The Alpha Omega Trial was a randomized double-blind placebo-controlled trial carried out in 4,837 patients with a history of myocardial infarction to test the the hypothesis that low doses of omega-3 fatty acids could reduce major cardiovascular events, in particular fatal coronary events.
The justification for the Alpha Omega Trial
In 1985 Kromhout et al. showed that eating fish once or twice a week was associated with a 50% lower risk of fatal coronary heart disease in the Zutphen Study. That result was confirmed in various other cohort studies in The Netherlands and in other countries. In 1994 we observed an inverse association between fish consumption and the incidence of stroke in the Zutphen Study that was also confirmed in other cohort studies.
The most likely explanation for these associations was a protective effect of the omega-3 fatty acids, eicosapentaenoic acid (EPA) and docosahexaenoic acid (DHA) from fish against cardiovascular events, in particular fatal cardiac arrhythmias.
The aim of the Alpha Omega Trial
The main aim of the Alpha Omega Trial was to examine whether major cardiovascular events, in particular fatal coronary heart disease, could be prevented by low doses of the fish fatty acids EPA and DHA in patients with a history of myocardial infarction. In addition, the effect of the plant-based omega-3 fatty acid alpha-linolenic acid (ALA) was studied. If ALA would prevent cardiovascular events, eating plant foods rich in ALA could be a substitute for eating fish.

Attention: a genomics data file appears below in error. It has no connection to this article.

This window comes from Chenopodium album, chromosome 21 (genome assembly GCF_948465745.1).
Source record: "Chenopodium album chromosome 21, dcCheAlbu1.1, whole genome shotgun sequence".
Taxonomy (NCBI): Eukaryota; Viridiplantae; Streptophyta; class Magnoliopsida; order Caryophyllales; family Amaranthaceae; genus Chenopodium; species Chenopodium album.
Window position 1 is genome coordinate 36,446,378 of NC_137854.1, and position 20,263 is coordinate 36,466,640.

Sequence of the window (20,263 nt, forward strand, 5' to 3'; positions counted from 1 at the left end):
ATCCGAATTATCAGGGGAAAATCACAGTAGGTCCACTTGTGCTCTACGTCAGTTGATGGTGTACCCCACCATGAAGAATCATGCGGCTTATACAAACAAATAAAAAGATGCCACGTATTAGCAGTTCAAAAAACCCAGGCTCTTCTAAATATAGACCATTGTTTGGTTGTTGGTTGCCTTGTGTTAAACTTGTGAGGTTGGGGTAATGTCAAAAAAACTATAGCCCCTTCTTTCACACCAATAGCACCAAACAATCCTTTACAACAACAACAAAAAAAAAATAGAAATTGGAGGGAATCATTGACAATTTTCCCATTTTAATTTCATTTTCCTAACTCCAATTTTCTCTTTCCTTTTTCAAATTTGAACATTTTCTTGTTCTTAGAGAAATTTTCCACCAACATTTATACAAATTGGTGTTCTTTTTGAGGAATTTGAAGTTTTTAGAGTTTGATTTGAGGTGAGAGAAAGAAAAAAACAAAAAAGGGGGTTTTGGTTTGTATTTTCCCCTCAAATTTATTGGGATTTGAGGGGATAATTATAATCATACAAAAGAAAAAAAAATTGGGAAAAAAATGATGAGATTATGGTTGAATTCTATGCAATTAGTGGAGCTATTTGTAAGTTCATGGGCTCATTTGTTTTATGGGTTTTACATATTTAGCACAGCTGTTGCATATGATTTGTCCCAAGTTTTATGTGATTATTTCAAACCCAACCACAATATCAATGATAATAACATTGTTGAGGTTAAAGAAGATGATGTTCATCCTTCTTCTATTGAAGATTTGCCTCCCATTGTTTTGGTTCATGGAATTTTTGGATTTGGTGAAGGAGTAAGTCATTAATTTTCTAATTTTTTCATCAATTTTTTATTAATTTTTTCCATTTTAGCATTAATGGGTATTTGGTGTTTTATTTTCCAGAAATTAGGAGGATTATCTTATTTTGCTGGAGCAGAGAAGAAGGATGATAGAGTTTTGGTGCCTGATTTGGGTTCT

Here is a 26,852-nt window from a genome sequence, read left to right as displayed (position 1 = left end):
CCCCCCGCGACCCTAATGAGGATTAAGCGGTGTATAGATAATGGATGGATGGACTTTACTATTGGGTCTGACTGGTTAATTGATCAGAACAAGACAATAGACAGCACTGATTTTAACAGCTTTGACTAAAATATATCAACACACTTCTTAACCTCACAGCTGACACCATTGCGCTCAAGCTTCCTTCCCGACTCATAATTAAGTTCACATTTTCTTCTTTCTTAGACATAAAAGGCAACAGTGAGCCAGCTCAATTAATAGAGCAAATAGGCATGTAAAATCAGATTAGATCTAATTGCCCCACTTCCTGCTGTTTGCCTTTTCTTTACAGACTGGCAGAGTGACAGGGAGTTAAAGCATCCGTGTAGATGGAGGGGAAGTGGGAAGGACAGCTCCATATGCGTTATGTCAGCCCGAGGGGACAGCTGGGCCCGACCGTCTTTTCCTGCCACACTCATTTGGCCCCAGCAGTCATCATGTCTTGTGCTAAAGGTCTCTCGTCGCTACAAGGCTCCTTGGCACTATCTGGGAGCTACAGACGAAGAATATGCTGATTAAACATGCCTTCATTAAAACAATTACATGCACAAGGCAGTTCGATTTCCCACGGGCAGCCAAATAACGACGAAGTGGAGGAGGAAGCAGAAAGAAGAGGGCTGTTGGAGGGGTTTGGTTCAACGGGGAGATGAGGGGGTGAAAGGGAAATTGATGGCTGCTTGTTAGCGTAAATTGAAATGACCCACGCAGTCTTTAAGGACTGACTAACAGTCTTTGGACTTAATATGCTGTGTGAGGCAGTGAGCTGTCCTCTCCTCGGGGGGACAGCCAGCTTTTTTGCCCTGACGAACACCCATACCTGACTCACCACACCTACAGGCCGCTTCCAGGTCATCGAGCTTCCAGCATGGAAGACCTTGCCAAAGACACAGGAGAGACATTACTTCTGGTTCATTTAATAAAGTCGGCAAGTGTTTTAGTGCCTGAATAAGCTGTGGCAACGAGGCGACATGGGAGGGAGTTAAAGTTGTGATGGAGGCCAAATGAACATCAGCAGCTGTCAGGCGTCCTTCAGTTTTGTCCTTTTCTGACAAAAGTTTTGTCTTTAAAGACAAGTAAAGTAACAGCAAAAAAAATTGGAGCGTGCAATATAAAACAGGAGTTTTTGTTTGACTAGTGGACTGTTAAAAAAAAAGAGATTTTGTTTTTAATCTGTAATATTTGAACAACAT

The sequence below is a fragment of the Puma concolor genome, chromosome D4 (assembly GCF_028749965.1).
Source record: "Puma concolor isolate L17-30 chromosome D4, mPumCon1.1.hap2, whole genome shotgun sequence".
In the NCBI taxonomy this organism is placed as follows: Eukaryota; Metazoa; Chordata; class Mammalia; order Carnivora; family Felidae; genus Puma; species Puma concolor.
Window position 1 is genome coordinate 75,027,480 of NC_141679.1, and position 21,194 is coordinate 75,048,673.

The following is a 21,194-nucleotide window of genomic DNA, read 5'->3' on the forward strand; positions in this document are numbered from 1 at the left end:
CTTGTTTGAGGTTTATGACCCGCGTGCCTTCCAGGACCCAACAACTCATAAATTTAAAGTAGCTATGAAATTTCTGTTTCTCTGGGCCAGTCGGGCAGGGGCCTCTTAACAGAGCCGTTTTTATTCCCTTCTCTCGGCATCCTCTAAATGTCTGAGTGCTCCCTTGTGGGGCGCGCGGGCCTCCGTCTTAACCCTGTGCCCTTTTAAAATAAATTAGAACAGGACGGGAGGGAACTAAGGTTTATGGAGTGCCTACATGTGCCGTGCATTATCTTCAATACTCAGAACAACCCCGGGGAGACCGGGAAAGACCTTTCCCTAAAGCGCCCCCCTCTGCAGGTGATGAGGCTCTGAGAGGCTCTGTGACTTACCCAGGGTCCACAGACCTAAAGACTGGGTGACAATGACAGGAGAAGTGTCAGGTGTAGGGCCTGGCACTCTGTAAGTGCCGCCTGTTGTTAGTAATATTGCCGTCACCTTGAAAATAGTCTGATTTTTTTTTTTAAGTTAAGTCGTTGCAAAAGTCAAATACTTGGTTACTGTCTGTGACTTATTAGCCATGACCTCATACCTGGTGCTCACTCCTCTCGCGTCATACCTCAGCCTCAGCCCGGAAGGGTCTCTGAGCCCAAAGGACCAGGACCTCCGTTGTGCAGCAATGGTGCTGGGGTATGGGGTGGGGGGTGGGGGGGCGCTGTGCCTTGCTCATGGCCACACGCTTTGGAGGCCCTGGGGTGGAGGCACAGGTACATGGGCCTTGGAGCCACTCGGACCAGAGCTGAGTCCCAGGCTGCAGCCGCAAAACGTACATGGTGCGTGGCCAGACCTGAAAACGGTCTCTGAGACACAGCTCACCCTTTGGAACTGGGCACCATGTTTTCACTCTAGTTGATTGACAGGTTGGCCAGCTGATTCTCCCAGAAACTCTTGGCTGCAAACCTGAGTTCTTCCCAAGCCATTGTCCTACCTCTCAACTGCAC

Primary and secondary endpoints
The primary end point of this trial was major cardiovascular events, which comprised fatal and nonfatal cardiovascular disease and the cardiac interventions PCI and CABG. Secondary end points were incident cardiovascular disease, fatal cardiovascular disease, fatal coronary heart disease, ventricular-arrhythmia–related events (sudden death, fatal and nonfatal cardiac arrest, and placement of implantable cardioverter–defibrillators), and death from any cause.
Timeline of the Alpha Omega Trial
The trial started in May 2002 with a pilot study of 3 months and the inclusion of patients was closed in December 2006. The active intervention period of ~40 months was preceded by a placebo period of 6 weeks. At baseline, anthropometric measures were assessed, and blood pressure and heart rate were measured. In addition, nonfasting blood samples were obtained for the measurement of serum lipid and plasma glucose levels. Demographic factors, lifestyle characteristics, and medication and medical histories were assessed with the use of questionnaires.
Baseline examinations were repeated after 20 months in a random sample of 810 patients and after 40 months in the 2531 patients (52.3%) who completed the trial before January 1, 2009. Owing to budget constraints, assessments of the remainder of the cohort were made with the use of questionnaires regarding demographic factors, lifestyle characteristics, and medication and medical histories that were mailed to the patients. Trained research staff performed structured telephone interviews with more than 90% of the cohort 12 and 24 months after the start of the intervention to collect data on adherence, cardiovascular events, adverse events, changes in medication, intake of fish, and use of n−3 fatty acid supplements.